A unique invocation had pressed into Naxartes` mind thereafter, granting him the right and power to speak with this other figure at any time. Belphegor had appeared curiously accepting of the offer of help, no doubt reaching the same conclusion as the warlock-- though naturally taking a while longer, for the great devil was a being of rigid lawfulness and thus would struggle to comprehend the disorder of an interrupted communion-- and had not refused it, instead graciously permitting Naxartes to pursue this new relationship fully.

It was pleasing for the warlock to see that his patron was not so wholly inflexible or idiotic as to disdain a disposable supporting pawn that had so willingly presented itself to them. Of course, he had been somewhat concerned by the possibility, though hindsight clearly showed that no ordinary patron of Hell would have chosen Naxartes to elevate from among the rabble.

To assist in elevating from the rabble, Naxartes modified, rather than corrected, for it was a more accurate statement in this completeness. Naturally there were other ways, a great many ways, that I might have taken to reach my deserved station. I merely accepted the patronage as an act of temporal expedience, over any necessity.

On its reappearance from Kelerak, Imp had no appreciation for the situation. It was clearly too inferior among devilkind to comprehend the grand magnitude of intrigue that was the provenance of such as Naxartes or even Belphegor. One particular instruction received during the next communion had corrected its reluctance on the matter. It did, however, refuse to participate, not that it was missed, in any further ceremonies between warlock and devil.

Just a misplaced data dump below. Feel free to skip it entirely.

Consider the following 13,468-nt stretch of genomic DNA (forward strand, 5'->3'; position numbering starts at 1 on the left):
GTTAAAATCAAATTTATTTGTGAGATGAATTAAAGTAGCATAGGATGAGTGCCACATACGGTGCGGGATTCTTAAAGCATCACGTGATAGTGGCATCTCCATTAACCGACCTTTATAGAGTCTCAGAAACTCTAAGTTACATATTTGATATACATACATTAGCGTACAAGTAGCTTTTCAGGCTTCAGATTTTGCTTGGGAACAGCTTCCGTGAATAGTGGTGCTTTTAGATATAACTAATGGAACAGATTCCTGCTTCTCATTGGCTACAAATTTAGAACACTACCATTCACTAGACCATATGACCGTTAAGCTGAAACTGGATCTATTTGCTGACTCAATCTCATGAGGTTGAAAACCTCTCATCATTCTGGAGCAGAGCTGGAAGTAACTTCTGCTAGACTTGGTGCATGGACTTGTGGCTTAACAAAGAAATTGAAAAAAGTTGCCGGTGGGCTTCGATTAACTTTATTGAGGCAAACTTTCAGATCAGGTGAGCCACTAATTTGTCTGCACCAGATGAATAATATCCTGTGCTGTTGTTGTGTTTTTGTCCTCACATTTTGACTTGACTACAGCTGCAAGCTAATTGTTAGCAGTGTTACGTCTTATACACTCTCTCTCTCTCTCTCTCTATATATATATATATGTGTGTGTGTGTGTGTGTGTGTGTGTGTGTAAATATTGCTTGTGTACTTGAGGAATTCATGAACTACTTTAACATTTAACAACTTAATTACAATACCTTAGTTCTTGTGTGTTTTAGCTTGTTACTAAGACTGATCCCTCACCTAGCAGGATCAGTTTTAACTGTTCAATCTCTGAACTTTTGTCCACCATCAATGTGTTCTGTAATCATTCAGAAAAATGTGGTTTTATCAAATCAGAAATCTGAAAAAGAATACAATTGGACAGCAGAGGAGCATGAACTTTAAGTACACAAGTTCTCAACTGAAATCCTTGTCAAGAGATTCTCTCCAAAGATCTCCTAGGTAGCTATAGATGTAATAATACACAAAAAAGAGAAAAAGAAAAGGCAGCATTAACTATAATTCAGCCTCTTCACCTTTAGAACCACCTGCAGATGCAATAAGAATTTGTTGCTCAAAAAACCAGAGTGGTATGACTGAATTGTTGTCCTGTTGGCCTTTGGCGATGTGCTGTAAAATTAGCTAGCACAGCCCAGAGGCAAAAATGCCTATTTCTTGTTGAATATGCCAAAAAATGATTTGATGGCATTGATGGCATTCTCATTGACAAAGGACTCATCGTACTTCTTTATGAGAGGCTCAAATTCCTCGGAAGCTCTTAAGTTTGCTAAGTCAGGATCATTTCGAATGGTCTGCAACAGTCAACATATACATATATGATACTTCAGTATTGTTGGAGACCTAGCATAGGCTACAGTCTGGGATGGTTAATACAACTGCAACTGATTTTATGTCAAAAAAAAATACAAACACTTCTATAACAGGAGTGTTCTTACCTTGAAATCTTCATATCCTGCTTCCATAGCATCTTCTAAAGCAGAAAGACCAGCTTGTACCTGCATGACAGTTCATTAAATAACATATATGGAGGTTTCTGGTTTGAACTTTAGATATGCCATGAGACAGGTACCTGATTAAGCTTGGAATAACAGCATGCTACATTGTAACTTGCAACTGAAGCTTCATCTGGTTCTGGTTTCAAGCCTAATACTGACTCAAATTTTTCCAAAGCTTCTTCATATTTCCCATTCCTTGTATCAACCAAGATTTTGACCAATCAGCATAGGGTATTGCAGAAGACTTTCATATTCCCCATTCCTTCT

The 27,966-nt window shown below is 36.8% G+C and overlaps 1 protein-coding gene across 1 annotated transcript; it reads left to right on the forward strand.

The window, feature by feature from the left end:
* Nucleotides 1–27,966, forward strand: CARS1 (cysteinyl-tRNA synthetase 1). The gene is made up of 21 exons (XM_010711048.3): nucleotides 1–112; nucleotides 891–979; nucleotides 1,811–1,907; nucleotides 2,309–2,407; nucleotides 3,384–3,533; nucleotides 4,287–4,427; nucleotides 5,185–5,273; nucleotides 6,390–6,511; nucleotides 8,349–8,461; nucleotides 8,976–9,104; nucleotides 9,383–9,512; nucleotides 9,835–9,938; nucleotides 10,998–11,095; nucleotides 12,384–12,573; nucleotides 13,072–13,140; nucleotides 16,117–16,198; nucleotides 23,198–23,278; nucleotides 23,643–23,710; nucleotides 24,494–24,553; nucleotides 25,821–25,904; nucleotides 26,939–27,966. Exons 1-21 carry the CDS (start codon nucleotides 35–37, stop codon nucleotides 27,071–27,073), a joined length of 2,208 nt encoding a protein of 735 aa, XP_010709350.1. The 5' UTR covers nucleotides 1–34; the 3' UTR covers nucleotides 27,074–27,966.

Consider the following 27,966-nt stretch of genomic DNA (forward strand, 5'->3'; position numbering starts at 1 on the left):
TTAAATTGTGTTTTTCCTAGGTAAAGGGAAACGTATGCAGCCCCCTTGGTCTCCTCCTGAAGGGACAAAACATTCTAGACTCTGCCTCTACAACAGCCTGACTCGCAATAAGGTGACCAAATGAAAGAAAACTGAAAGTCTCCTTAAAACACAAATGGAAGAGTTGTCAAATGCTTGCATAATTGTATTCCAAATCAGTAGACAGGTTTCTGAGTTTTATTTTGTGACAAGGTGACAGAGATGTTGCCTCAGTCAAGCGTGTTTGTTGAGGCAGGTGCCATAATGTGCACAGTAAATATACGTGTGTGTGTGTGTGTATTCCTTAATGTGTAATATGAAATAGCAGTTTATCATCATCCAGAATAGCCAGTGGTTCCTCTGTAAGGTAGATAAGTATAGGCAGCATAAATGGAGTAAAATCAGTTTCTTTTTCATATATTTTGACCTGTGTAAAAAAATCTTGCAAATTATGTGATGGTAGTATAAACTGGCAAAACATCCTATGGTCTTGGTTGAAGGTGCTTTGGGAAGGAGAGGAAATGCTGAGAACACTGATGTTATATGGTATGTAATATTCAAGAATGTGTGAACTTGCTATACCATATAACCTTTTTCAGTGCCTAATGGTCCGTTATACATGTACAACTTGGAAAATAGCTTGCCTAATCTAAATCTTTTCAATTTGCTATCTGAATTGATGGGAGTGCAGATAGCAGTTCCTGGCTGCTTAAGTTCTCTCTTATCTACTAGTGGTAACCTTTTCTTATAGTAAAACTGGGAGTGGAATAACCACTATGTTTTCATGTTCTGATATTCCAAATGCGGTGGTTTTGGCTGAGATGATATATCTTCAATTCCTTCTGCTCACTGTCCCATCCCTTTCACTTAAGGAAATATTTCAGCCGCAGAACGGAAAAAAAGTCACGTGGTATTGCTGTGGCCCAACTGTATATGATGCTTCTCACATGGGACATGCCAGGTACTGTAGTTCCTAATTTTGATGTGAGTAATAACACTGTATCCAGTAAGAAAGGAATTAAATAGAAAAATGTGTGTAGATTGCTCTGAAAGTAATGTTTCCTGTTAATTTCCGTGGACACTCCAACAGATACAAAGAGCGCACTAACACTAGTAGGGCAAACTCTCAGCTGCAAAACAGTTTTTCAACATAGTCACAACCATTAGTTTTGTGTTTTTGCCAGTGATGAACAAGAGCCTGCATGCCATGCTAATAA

Other meetings, more guarded, still took place. The mysterious third party that had so foolishly exposed itself to them-- for what could it be but foolishness to so blatantly give away that it could not only listen in to, but interrupt and join in with the special communion between patron and warlock?-- gave particular advice during one such session.

There is a tomb of the most ancient unliving, once known to your fallen coven, wherein a most unique tool of the forgotten ages lies, whispered the voice to him, and Naxartes at once recalled the mysteries held in keeping by the Circle of Twelve Moons, of the Dreaming Pit fashioned by the survivors of the enigmatic Cutalak`s Crusade that had ended in Cutalak`s own demise and nearly the extinction of vampirekind.

Some would seek to claim this for its own sake. What mirthful monster now creeps closer? Troubles for other days. Our concern is greater than these and others like them. White towers of cygnal majesty grow bright beneath the lasting warmth carried by a summer breeze. Winding through these we are, ever tighter in our constrictions, yet these veins of light are not choked. Greedily do those within hoard power, rightfully belonging to such as can actually wield it. Yet we, with the right tool, might rectify this injustice.